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New immigrants are at a lower risk of suffering from a stroke than long-term residents of Canada, according to a study by researchers at the Institute for Clinical Evaluative Sciences and St. Michael's Hospital in Toronto.

"We were surprised by our findings," said the lead researcher, Gustavo Saposnik, a St. Mike's neurologist. He noted that immigrants face many stresses that, in theory, should put added pressures on their health and boost their odds of having a stroke.

For the study, the researchers identified all new immigrants to Ontario over a 12-year period and compared them with people of the same age and gender who were existing residents of the province. The health of the new arrivals was charted for six years. In that time, the recent immigrants had a 30 per cent lower risk of stroke than long-term residents, according to the findings published in the journal Neurology.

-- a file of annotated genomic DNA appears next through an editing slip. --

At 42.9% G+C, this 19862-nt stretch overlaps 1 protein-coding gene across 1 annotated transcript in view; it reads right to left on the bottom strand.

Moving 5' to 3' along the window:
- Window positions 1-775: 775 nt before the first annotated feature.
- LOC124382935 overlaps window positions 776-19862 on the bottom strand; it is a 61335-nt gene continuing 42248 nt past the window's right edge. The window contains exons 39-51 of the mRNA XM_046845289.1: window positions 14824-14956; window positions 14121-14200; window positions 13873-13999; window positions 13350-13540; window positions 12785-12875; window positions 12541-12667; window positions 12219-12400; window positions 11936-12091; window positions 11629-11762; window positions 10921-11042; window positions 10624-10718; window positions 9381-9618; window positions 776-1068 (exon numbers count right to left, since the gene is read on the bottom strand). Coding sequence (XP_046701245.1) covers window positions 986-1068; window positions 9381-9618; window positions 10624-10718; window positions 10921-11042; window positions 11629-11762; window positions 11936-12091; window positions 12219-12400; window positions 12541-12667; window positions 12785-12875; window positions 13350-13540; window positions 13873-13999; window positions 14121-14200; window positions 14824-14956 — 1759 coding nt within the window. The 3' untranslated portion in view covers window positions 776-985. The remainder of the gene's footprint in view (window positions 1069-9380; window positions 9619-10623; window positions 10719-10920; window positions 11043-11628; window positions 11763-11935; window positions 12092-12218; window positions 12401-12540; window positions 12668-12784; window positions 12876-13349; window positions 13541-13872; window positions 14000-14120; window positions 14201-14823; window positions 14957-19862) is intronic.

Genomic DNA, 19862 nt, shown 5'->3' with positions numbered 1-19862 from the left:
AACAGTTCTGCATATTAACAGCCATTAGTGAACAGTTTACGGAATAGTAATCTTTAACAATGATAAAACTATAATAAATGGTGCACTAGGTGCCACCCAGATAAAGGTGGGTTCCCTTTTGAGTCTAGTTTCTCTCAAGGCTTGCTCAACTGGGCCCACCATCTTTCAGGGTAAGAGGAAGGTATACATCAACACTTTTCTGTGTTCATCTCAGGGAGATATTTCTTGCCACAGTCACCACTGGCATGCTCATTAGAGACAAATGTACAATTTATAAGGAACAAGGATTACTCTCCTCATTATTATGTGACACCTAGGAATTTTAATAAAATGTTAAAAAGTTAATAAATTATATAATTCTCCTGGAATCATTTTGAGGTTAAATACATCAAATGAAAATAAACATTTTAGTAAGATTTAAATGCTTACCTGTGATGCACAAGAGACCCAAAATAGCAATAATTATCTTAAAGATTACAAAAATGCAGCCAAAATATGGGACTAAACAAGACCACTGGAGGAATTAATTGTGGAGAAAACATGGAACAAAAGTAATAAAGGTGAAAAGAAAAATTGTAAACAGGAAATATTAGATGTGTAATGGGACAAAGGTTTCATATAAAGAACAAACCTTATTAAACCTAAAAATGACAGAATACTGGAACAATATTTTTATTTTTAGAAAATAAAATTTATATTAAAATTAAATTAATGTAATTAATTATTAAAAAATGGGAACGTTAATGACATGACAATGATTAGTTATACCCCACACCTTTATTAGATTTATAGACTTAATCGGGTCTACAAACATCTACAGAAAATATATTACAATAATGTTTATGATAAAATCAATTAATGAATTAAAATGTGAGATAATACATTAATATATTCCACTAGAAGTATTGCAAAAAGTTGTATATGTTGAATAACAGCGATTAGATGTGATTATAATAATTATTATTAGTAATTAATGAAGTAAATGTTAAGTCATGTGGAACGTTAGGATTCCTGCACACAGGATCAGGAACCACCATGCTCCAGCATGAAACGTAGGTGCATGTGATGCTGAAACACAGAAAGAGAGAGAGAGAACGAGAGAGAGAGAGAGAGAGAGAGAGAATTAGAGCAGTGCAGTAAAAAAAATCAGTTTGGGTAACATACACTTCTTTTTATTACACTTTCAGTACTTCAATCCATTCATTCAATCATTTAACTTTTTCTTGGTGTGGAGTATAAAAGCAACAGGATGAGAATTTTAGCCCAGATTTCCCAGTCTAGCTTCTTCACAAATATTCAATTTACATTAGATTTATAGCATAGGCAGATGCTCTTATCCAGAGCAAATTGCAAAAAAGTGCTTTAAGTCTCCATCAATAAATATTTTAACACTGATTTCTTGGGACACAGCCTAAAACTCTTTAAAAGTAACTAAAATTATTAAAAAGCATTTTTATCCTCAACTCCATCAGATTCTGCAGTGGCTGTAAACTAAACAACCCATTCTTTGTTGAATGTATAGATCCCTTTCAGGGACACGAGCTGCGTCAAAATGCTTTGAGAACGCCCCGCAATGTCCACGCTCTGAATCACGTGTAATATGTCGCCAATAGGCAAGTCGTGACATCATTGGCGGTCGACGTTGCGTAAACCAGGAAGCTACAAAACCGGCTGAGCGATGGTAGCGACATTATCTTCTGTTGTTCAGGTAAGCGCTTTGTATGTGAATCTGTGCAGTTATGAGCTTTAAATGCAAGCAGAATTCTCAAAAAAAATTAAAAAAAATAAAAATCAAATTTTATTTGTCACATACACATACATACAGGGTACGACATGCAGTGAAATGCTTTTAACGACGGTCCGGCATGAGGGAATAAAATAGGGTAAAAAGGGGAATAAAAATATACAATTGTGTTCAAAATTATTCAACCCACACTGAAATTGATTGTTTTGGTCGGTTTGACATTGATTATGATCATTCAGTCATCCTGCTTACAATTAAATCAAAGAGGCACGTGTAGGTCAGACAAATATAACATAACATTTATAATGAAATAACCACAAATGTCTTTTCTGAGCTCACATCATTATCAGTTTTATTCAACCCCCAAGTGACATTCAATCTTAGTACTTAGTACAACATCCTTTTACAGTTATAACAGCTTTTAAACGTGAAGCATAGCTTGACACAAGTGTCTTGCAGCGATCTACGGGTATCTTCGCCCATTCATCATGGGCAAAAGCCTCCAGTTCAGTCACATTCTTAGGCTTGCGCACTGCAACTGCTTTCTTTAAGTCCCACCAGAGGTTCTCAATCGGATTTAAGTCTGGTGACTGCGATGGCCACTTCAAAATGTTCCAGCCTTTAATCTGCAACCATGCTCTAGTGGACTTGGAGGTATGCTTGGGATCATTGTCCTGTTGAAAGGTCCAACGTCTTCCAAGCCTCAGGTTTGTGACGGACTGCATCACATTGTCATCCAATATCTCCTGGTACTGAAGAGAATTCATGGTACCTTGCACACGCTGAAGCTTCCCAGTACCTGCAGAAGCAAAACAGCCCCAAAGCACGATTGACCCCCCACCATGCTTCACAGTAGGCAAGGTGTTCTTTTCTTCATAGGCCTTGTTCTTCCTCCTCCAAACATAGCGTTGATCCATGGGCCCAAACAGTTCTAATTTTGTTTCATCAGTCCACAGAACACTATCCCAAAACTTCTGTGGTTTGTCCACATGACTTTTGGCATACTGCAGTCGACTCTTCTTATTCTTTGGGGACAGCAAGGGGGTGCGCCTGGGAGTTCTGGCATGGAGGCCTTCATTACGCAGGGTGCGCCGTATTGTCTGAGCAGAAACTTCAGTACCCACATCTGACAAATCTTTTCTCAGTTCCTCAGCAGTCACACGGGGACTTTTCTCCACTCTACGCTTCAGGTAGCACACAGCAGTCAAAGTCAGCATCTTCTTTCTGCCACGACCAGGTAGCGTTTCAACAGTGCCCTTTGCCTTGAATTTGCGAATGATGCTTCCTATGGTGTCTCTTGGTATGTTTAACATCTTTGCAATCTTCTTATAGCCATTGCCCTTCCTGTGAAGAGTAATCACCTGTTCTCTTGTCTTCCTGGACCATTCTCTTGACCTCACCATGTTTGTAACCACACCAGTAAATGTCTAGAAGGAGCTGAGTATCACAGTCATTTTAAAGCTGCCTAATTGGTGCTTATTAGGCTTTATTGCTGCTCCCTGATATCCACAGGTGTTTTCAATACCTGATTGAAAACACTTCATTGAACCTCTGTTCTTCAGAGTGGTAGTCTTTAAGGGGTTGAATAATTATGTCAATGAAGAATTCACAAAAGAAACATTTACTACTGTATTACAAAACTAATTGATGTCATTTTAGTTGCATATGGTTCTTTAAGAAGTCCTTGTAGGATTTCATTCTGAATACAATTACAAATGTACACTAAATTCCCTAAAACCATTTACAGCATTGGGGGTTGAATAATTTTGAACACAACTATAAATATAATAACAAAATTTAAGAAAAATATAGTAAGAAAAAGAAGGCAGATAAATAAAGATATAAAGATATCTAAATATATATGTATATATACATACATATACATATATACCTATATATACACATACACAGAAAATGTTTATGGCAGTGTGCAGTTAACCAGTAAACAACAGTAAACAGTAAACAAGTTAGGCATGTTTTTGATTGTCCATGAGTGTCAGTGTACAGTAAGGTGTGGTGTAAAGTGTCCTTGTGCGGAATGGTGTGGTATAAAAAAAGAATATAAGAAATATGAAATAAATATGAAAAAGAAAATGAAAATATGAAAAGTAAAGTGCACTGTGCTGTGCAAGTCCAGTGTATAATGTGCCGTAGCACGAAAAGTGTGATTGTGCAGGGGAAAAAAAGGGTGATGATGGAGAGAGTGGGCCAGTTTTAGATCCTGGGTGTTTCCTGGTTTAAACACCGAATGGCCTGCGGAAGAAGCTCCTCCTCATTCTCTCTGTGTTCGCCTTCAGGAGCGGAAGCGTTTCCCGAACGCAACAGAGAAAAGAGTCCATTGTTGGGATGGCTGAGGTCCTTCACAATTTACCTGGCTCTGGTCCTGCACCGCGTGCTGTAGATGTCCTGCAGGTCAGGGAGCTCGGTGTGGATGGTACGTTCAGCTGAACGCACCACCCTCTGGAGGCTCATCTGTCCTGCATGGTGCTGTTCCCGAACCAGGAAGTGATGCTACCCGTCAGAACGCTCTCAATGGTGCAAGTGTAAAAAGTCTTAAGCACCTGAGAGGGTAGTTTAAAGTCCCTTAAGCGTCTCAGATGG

So why the lower stroke risk among new immigrants? Dr. Saposnik now believes that people who are able to make it through the immigration process tend to be in generally good health, which helps them cope with the added pressures of adjusting to a new homeland.

"New immigrants definitely don't appear to be a burden in terms of health care – at least for the first six years," he said.

Of course, he added, there is always the possibility that the health of immigrants could slip over time if they adopt a lot of unhealthy North American habits – such as overeating and insufficient exercise.

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